THINK OUTSIDE THE GLASS
Hailed as one of the most influential bartenders on the international bar scene, Alex Kratena looks at the role of design and how to inspire and delight.
There aren’t many bartenders who don’t know the name Alex Kratena. His name goes before him in all that he does. And as you can imagine, his artistry and skill is up there with some of the top bartenders around the world. It’s safe to say, Alex is one of the most out-of-the-box-thinking bartenders on the bar scene and he certainly doesn’t play by the rules—why should he?
He challenges our thinking each and every day and we have to thank him for that. After all, it’s important we review our innovations and creativity to not only help set us apart from the rest, but to also give the bars we work in the edge over competitors.
So throw the rules out the window and get your "Alex Kratena" thinking on—it’s time to reevaluate how you present your serves ahead of your bar shift tonight.
Consideration For The Elements
Design is first and foremost a philosophy, a way of making a difference to your guests and their experiences.
A glass is a way of communicating between guest and bartender, a great service piece that not only captures attention and sparks curiosity, but one that enhances all the different elements of the cocktail.
For many years, programmers formatting digital movies couldn’t figure out how to tell when one scene had finished and another had started. This was a huge problem and the mistake they had been making lay in looking for the wrong cues. They were looking for cues in pixels, unsuccessfully.
When they eventually consulted filmmakers, they revealed the truth behind editing. They told them that the hint doesn’t lie in pixels, but the soundtrack. What filmmakers do is play the sound of a scene in a movie before they show the actual picture and that’s how you separate scenes in movies. Sound always starts before motion pictures.
In any discipline, it takes people with a deep understanding of the problem to create something outstanding and I ask myself: shouldn’t bartenders be thinking about glassware right from the beginning? Why do we wait for someone to manufacture a glass if you have a very strong vision of a cocktail and classic glassware is not enough or doesn’t exist?
The glass used for a cocktail will determine how the serve will be perceived by the drinker and it is not only about the impressions that it will create—physical elements are equally important.
The glass is first of all a vessel, which contains the liquid, but at the same time, it is a control mechanism, which will determine the way liquid hits your palate, how it will taste and whether you enjoy it or not. It also controls physical properties of a cocktail, keeping the liquid cold or warm or allowing you to serve the drink in a way a standard glass cannot provide.
A Disappearing Act
When designing our latest menu we came up with an idea where liquid is combined with flavored vapor to create the overall sensation. It was very easy to get our hands on a vaporizer but we had huge difficulties looking for a glass that could hold both liquid and vapor at the same time.
Something like that simply didn’t exist.
The obvious thing to do was to serve the drink in two separate vessels but to us this was a no-go since the tables in our bar are too small. The vessel would take too much space and it wouldn’t be comfortable to drink if you were standing at the bar. We knew straight away we needed to create a way of serving the drink that was neat, clean, flawless and operational.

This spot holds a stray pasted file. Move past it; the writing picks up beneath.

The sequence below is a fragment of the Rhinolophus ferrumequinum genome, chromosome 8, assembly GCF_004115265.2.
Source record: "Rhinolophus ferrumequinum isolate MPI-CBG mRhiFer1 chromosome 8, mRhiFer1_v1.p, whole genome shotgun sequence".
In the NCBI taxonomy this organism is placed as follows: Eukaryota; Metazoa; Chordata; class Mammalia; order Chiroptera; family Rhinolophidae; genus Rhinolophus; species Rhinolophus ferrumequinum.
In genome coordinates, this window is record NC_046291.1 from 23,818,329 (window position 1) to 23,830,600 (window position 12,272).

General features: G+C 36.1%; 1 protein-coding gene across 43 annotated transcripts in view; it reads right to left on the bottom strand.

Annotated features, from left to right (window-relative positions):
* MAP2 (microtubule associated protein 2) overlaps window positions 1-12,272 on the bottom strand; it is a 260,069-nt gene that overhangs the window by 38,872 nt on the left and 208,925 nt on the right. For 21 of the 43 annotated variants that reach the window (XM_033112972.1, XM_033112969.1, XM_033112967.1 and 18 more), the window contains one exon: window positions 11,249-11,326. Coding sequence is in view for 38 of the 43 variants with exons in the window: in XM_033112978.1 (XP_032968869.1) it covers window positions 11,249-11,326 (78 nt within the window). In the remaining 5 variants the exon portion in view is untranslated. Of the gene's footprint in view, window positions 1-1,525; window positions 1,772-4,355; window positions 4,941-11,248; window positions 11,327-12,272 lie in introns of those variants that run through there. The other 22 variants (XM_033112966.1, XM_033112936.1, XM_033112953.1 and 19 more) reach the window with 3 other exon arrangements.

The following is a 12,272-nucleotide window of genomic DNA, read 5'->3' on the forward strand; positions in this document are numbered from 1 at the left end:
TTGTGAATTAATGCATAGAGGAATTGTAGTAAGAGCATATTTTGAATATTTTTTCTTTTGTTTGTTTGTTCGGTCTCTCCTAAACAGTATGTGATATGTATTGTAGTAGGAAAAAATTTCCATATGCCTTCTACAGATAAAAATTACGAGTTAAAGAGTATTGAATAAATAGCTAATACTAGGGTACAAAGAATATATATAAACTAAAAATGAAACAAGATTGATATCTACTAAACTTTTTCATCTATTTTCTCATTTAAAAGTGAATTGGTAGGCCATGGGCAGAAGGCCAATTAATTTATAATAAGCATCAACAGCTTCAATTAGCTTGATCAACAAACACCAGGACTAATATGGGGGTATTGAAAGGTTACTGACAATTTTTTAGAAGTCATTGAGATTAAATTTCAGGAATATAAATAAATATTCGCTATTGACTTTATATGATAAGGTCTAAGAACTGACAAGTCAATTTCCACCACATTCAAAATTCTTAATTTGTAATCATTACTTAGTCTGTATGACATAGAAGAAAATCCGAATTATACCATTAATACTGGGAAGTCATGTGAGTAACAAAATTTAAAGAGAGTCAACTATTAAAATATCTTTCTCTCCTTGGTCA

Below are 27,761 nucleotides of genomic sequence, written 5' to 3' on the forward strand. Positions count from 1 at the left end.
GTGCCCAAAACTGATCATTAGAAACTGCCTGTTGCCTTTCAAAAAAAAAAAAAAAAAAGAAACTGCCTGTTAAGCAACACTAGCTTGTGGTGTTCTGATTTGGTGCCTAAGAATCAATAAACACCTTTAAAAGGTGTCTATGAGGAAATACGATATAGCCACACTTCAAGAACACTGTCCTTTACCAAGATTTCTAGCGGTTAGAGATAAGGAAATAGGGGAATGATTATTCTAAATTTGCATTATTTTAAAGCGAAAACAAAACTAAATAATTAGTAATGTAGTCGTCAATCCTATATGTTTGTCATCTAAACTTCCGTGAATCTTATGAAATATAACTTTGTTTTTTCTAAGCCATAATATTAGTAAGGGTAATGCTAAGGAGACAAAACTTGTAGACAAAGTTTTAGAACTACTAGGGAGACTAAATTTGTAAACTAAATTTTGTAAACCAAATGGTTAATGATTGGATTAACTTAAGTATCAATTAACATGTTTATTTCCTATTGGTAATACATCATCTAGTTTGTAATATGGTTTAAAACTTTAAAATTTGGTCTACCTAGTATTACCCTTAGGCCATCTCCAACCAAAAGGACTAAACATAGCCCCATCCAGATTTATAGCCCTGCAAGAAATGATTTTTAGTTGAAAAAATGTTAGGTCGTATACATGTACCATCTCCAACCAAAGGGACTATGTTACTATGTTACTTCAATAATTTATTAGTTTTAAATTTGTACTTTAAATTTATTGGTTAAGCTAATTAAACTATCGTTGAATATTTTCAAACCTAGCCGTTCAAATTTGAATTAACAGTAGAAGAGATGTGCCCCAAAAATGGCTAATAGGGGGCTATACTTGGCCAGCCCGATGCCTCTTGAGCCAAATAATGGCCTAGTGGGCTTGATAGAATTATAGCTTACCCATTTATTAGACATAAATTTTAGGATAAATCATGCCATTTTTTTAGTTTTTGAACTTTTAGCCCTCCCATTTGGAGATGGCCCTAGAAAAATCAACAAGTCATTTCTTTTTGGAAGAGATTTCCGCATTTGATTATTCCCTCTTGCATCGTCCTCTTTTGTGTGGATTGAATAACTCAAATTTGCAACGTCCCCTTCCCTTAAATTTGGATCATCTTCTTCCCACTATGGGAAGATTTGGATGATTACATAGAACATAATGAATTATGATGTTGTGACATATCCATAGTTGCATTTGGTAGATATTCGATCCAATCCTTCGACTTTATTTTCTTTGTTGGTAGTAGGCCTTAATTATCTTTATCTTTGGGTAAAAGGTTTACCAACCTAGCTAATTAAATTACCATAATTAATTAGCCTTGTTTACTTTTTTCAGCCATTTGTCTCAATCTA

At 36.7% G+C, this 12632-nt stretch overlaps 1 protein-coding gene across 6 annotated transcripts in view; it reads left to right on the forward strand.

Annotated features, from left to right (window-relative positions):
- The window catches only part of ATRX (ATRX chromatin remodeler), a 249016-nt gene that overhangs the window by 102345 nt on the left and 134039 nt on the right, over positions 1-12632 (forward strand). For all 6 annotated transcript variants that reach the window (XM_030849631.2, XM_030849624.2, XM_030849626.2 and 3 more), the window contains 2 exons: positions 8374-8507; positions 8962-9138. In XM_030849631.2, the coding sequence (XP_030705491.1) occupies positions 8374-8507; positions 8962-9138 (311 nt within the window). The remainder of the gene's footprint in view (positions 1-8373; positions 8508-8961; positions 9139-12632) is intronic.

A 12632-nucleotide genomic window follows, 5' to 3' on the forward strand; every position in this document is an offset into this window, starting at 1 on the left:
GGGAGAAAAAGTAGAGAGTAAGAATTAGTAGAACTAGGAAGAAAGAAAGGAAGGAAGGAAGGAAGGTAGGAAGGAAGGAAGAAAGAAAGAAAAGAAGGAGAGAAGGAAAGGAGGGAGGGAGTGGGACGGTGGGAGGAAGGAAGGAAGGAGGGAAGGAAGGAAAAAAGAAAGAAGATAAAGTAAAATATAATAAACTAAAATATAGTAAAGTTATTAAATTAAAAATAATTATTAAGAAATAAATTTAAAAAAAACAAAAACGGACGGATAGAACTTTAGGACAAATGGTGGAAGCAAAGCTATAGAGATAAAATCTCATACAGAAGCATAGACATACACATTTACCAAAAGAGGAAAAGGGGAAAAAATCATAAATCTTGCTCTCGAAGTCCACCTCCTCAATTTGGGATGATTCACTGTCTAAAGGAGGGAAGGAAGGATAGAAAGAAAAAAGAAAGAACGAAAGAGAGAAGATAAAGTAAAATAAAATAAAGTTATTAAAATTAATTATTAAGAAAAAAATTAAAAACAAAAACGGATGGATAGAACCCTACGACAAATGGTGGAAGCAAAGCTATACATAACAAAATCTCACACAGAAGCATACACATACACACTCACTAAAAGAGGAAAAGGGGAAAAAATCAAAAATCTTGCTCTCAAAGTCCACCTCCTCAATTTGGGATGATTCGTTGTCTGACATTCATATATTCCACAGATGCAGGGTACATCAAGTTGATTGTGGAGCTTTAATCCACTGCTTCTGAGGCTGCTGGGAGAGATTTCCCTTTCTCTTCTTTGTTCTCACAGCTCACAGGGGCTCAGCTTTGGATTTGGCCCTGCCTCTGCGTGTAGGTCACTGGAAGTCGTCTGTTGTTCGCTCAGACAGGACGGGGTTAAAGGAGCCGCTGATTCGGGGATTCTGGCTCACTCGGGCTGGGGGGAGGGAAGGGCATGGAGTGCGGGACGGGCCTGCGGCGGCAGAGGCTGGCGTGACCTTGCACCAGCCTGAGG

Many people assume that design is a way of making things pretty after they are made, but if you dig a little deeper you realize it’s not about garnishing your product, it is about thinking about every single element of that product right from the start.
Ask the Right Questions
At the early stage of the design planning, we asked ourselves, what are we actually creating? Purely because we needed a clear direction of where we were going and why we were doing it.
Product development is really expensive, so we had to constantly review and cut out the unnecessary. Over the years we realized that it’s important to look at your audience, the people you are creating the serve for and, last but not least, you should always consider whether you are framing the issue correctly.
Conceptualizing Our Serves
One of the concepts we’ve been working on is a serve that changes flavors as a guest drinks it. We needed to create a layered drink, a modern take on pousse-café, but we needed it to be practical and, what’s more, we needed a glass that, by its design, would be forcing you to imbibe it in a particular way.
We figured out that layering wasn’t an issue—we simply take any liquid and blend various layers with modified starch, causing different viscosities without changing flavor or mouthfeel.
The real issue we had was how to create a glass that would force you—by its design—to drink from the bottom. Luckily, in this case, the glass already existed. We had come across handcrafted ceramic cups from Carlsbad in the Czech Republic. And as you can imagine, we were pretty relieved as this saved us a large amount of money. If it already exists, it’s cheaper to buy it. After all, what’s the point of reinventing the wheel?
I think design should inspire and delight. I think design should be simple, it should deliver value and it must exhibit craftsmanship and detail, reflecting the amount of thought that went into it. I think it’s not only about liquid; it’s always about overall experience.
And always remember, the more senses you stimulate, the more your guest will remember.
Alex Kratena is widely credited with reinventing the modern hotel bar. Artesian, his bar at The Langham, London was recognized as Number 1, for the third consecutive year, in the World’s 50 Best Bar Awards. Want to learn more about Artesian cocktails? Follow Alex on Instagram @alex_kratena & Twitter @Alex_Kratena.